EGU General Assembly 2021
© Author(s) 2021. This work is distributed under
the Creative Commons Attribution 4.0 License.

AtmoFlow - Investigating planetary fluid flow on the International Space Station

Peter Haun1, Florian Zaussinger2, Peter Szabo1, and Christoph Egbers1
Peter Haun et al.
  • 1Department of Aerodynamics and Fluid Mechanics, BTU Cottbus-Senftenberg, Cottbus, Germany, (
  • 2Faculty Applied Computer Sciences and Biosciences, Mittweida University of Applied Sciences, Mittweida, Germany, (

AtmoFlow is the third spherical shell experiment designed to investigate planetary flow structures under microgravity conditions. It is in fact the subsequent investigation of a series of experiments on the ISS namely GeoFlow I and GeoFlow II which investigated mantle convection with and without volumetric heating. As the name already indicated the AtmoFlow experiment is designed for the purpose to investigate atmospheric flow structures and their sensibility of changes in the thermal boundary conditions. The experiment is designed to reveal the influence of melting polar ice caps, the role of the baroclinic jet stream and thus on global climate change.


In general, there are three main challenges in constructing such an experiment. First, a radial force field is required which surrogates the buoyancy force under micro gravity conditions. Second, the thermal boundary conditions are non-uniform accordingly to the temperature distribution on earth’s surface, with features as cold North and South Pole as well as a hot equatorial zone. The third challenge considers the measurement technique and the restriction to the flow visualisation which has to rely on non-invasive methods, without particles.


A radial force field, similar to the earth gravity is established between both spherical boundaries by applying an alternating electric potential. Thus, the experiment can be considered as a spherical capacitor. Buoyancy may than be expressed via an electric force term, the dielectrophoretic force and is in fact an equivalent term to the Archimedean buoyancy for thermo-electrohydrodynamic convection. An electric Rayleigh number may than be formulated which is comparable to the well-known Rayleigh number formulated by Lord Rayleigh.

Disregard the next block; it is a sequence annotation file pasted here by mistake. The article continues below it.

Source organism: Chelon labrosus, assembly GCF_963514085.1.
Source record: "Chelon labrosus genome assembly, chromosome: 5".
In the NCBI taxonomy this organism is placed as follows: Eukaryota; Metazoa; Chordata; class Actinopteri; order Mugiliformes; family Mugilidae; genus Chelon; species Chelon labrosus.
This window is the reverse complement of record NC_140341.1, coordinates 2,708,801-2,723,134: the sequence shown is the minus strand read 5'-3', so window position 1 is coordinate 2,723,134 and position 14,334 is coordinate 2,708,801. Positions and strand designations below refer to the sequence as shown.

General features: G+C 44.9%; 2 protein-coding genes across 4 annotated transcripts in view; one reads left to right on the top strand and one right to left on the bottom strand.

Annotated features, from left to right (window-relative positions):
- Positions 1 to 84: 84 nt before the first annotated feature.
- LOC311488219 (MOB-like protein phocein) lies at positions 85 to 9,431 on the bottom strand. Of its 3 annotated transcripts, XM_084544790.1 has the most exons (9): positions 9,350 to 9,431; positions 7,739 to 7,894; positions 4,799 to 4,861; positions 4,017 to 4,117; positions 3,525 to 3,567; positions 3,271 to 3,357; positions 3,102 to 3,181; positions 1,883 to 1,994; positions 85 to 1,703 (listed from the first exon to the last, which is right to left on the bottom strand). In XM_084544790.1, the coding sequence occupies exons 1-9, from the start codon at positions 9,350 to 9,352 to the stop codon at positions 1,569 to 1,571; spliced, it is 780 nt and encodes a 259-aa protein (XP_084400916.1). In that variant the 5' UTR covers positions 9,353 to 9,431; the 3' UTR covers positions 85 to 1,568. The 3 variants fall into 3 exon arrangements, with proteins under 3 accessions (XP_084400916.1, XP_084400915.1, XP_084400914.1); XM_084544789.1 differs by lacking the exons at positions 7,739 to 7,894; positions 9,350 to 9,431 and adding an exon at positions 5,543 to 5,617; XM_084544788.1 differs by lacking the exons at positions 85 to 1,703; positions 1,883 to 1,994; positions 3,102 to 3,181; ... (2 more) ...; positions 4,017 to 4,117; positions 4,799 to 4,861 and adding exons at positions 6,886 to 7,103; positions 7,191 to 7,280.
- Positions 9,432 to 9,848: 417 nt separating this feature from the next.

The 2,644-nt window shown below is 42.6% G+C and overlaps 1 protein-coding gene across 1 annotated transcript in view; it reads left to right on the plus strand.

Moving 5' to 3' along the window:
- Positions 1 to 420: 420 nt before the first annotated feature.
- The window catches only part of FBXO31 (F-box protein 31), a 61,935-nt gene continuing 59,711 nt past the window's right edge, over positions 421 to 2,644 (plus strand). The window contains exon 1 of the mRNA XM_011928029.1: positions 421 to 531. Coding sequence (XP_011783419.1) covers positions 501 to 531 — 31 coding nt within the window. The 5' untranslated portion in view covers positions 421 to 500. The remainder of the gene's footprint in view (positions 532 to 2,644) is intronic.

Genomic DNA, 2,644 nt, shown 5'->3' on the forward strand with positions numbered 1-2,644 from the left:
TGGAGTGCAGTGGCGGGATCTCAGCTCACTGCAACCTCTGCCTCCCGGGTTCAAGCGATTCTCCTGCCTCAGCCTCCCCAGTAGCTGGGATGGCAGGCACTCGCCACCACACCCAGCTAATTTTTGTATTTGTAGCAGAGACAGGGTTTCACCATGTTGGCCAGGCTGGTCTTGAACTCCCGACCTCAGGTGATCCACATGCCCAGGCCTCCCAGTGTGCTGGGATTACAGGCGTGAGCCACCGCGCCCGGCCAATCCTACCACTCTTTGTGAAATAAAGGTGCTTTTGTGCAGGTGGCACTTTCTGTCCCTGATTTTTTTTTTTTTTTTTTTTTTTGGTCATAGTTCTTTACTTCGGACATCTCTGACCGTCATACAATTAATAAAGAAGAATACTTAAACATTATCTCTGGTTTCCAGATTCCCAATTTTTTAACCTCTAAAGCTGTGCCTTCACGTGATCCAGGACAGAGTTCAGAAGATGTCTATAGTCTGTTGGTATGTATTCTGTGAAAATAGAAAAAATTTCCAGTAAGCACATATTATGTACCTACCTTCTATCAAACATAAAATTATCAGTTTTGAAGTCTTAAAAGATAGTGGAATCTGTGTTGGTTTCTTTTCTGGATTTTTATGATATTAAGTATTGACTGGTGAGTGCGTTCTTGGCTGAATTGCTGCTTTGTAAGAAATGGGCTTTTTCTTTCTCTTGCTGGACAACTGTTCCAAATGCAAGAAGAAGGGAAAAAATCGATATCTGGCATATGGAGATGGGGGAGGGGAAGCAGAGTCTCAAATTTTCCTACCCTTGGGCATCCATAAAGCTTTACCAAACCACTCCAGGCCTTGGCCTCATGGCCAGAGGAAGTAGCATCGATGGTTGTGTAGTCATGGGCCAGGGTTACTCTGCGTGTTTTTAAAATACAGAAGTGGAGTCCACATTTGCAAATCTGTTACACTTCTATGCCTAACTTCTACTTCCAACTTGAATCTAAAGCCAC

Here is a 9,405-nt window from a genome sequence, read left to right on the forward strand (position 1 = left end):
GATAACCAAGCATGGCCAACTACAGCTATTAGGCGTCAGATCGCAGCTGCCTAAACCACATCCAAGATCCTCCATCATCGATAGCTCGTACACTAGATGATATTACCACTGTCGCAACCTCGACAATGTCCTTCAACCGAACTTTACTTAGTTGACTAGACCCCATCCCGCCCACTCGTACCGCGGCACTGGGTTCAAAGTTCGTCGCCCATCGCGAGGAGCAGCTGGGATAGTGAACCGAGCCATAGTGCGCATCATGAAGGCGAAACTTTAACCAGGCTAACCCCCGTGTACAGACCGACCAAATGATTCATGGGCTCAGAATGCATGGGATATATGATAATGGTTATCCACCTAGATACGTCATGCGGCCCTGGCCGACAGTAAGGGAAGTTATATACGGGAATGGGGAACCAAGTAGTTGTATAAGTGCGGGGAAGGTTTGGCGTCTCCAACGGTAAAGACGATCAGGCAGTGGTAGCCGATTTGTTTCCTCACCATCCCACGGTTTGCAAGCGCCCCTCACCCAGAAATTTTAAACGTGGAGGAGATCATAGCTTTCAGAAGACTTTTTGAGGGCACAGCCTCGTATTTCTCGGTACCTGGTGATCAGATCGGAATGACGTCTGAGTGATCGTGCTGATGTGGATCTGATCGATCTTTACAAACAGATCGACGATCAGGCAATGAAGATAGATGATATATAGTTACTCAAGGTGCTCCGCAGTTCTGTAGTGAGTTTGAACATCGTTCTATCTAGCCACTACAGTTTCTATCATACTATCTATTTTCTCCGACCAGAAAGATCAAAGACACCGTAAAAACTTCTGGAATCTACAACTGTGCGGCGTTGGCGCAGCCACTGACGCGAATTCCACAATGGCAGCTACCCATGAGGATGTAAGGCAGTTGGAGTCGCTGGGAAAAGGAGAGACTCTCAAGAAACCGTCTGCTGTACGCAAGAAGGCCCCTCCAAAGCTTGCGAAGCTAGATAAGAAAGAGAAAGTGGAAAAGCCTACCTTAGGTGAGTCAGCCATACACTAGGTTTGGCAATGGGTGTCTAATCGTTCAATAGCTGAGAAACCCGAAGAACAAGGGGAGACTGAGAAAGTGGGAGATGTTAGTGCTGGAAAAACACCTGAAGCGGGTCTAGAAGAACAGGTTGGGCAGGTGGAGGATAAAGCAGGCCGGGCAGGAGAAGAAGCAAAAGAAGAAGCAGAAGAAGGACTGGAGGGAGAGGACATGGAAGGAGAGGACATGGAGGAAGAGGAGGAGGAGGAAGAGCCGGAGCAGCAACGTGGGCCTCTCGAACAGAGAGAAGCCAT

In order to fulfil the requirements of the thermal boundary conditions, the experiment is thermalised by a heating circuit for the inner sphere and a cooling circuit for each pole, respectively.

The visualization of the thermal flow between both spherical shells is achieved by a Wollaston shearing interferometry (WSI) unit. This method is able to provide high resolved information of the temperature difference between both shells. However, the system is difficult to align and adjust. Results may also be difficult to interpret as reference cases are missing. For this purpose, we are conducting complementary numerical investigations and ground experiments to fully resolve the recorded images of the AtmoFlow project.


In combining experimental and numerical investigations one will obtain a better understanding of the physical process in thermo-electric convection. When the experiment is sent to the ISS, we expect to observe various flow structures with temporal evolution to investigate zonal flow fields, their implication on global weather formation and climate.

How to cite: Haun, P., Zaussinger, F., Szabo, P., and Egbers, C.: AtmoFlow - Investigating planetary fluid flow on the International Space Station, EGU General Assembly 2021, online, 19–30 Apr 2021, EGU21-10036,, 2021.